Q: As a priest and bishop, you’ve had a heart for pro-life and young adult ministry. Will those apostolates continue to be a priority for you?

A: I’ve always been involved in pro-life work and I like that Nebraska is a very actively pro-life state.  The people of Nebraska have really been tireless advocates for the unborn, as well as for religious liberty and the defense of marriage between a man and a woman.  So I am excited to work with them on these issues.

The Newman Center at the University of Nebraska—in collaboration with FOCUS (Fellowship of Catholic University Students)—is another great apostolate.  The student years are a time when many really hunger to encounter Christ—so I look forward to working with the Newman Center in their missionary work.

I’ve worked with college students most of my priesthood as a chaplain at three different colleges and as a teacher.  And in Denver I formed very strong relationships and friendships with young adults at Theology on Tap lectures and Vigil Praise liturgies. I’m looking forward to tapping into—no pun intended—the young adult community in the Diocese of Lincoln.
 
Q: What are you most looking forward to as you begin your new ministry?

A: We never know exactly what God has in store for us. So I am eager to begin this new chapter in my ministry, and to find out what Jesus Christ has for me.  But my episcopal motto, “cor ad cor loquitor,” (“heart speaks to heart”) suggests an important part of my ministry—building relationships that point the way to faith.
 
I look forward to building relationships with the people of the various cities and towns that comprise the Diocese of Lincoln, which covers all of southern Nebraska.  I want to get to know the different communities and the different ethnic backgrounds and traditions of rural Nebraska as well as Lincoln.

Q: What do you find most daunting about your upcoming ministry as bishop of Lincoln?

A: I think learning all the things a bishop needs to know in a new diocese will be a challenge, but I am blessed because the priests and staff in the Diocese of Lincoln have already been so helpful to me.

Q: This summer you visited your titular “see beneath the sea,” Cissa. What happens to that now that you have a territorial diocese?

A: Providentially, I was able to visit Cissa, my titular see this summer.  It’s a beautiful place off the coast of Croatia. My “see beneath the sea” was teeming with fish! I have to say farewell to Cissa. But I know my new see, the Diocese of Lincoln, which is teeming with people who know and love Christ, will be even more beautiful.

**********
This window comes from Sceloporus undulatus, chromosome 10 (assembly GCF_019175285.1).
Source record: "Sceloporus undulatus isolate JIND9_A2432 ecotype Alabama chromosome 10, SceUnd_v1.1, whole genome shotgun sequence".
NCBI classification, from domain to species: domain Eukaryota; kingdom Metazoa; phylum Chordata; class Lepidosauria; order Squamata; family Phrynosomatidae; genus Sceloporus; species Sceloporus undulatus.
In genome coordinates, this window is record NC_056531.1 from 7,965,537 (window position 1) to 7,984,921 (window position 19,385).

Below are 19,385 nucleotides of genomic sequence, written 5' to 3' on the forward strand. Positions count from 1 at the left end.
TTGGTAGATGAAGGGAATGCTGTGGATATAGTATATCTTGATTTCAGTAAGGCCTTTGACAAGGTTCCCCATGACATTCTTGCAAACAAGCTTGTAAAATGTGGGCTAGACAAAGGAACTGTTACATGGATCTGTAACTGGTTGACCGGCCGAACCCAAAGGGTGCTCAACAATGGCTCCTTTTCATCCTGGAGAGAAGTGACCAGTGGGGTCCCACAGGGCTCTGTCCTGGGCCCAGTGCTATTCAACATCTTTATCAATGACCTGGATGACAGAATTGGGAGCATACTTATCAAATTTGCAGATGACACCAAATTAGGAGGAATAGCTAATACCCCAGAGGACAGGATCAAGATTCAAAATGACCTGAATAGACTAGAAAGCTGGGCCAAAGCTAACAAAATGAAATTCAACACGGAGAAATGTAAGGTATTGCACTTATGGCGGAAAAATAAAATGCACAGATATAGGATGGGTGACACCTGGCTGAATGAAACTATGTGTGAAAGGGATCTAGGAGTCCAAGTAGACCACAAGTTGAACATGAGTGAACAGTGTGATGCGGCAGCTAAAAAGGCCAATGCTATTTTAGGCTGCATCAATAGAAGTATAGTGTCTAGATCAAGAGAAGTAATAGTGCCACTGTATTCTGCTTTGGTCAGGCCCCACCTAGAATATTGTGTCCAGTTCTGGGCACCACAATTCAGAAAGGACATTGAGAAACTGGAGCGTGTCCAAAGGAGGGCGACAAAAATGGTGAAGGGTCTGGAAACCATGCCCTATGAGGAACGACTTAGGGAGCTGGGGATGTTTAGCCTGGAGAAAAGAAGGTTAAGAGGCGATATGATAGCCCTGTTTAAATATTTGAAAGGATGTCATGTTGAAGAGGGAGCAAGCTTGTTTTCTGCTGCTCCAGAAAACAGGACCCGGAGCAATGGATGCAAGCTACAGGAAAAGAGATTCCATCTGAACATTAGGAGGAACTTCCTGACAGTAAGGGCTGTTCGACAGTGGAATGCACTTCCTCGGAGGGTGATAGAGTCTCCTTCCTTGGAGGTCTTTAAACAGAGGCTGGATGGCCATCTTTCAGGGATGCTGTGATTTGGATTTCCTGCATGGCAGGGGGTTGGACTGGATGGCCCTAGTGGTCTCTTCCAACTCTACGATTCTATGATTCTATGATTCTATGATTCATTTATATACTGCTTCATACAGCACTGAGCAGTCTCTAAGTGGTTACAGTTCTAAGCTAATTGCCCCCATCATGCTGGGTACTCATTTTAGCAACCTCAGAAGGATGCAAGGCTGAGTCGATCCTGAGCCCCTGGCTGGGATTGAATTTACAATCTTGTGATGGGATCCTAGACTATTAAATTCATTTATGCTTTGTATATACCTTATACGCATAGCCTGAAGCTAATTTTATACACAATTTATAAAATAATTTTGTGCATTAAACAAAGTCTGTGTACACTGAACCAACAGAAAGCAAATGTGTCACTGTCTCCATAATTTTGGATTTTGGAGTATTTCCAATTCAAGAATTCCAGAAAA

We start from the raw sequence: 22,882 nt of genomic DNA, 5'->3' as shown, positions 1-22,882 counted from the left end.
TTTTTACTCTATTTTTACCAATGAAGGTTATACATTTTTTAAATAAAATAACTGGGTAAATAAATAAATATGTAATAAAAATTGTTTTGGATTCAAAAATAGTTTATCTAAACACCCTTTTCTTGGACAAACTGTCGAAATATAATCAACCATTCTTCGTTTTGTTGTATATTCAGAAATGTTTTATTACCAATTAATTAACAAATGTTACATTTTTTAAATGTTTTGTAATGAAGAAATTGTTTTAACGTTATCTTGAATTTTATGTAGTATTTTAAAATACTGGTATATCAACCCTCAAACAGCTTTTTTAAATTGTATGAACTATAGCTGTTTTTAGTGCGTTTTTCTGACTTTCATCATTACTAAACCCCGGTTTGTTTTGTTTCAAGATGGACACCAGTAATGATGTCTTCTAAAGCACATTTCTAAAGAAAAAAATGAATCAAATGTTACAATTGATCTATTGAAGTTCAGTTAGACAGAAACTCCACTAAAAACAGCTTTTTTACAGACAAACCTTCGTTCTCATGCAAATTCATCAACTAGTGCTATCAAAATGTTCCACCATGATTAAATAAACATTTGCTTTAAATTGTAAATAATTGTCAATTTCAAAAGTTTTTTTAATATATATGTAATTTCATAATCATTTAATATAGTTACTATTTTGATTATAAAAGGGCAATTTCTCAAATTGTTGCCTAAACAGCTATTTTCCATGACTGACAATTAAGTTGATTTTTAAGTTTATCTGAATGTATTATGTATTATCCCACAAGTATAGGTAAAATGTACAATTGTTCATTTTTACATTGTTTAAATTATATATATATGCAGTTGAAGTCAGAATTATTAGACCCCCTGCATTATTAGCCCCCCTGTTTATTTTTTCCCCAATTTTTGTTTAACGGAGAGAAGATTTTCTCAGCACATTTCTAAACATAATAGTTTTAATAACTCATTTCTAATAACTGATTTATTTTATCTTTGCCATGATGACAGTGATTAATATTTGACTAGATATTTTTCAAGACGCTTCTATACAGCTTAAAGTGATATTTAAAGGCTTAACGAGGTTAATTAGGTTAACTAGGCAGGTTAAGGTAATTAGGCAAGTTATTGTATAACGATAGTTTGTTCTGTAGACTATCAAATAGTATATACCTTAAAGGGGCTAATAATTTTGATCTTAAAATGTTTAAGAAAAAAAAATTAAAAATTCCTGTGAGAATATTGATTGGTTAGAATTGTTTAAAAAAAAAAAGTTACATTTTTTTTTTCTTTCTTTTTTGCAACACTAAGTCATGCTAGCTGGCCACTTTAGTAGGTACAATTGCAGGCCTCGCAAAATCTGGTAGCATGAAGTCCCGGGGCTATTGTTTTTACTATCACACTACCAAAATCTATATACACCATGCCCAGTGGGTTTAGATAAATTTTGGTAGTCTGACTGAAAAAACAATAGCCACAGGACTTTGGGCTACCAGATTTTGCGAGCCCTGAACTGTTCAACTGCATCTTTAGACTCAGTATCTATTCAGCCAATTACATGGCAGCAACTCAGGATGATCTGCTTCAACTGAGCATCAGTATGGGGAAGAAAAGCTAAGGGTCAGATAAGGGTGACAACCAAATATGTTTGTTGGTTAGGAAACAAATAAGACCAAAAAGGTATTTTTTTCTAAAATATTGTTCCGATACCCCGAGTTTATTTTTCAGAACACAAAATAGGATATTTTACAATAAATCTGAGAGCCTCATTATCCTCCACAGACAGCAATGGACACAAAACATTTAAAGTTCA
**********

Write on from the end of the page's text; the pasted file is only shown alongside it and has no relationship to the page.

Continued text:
Q: If there was one aspect of the episcopacy you’d like to clarify for people, what would it be?

A: Being a bishop means a lot of things.  I think many people think most about a lot of administrative work to keep the diocese going.  But the salvation of souls is the most important mission that a bishop has. The bishop’s role is to help the people of his diocese know and love Jesus Christ and realize their call to holiness.  I’m particularly excited about beginning my tenure in Lincoln during this Year of Faith. If everyone in Lincoln becomes a saint—I’ll be successful.  Until then, there’s work to be done—and all for the glory of God!
 
Q: Is there anything else you would like to add?

A: The people of Denver have been like a family to me.  I will miss them terribly. I am incredibly grateful to have been auxiliary bishop here and to have served 10 months as apostolic administrator. But we will be united in mission, in the Eucharist, and in eternity with God. We stay connected in the body of Christ.  I’m grateful for the way that so many people in Denver, in Wichita, in Rome, and in Kansas City, where I grew up, have influenced me, and shared life with me.  I look forward to our unity in heaven!

Posted with permission from Denver Catholic Register, official newspaper of the Archdiocese of Denver.


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September 1, 2014

Monday of the Twenty-Second Week in Ordinary Time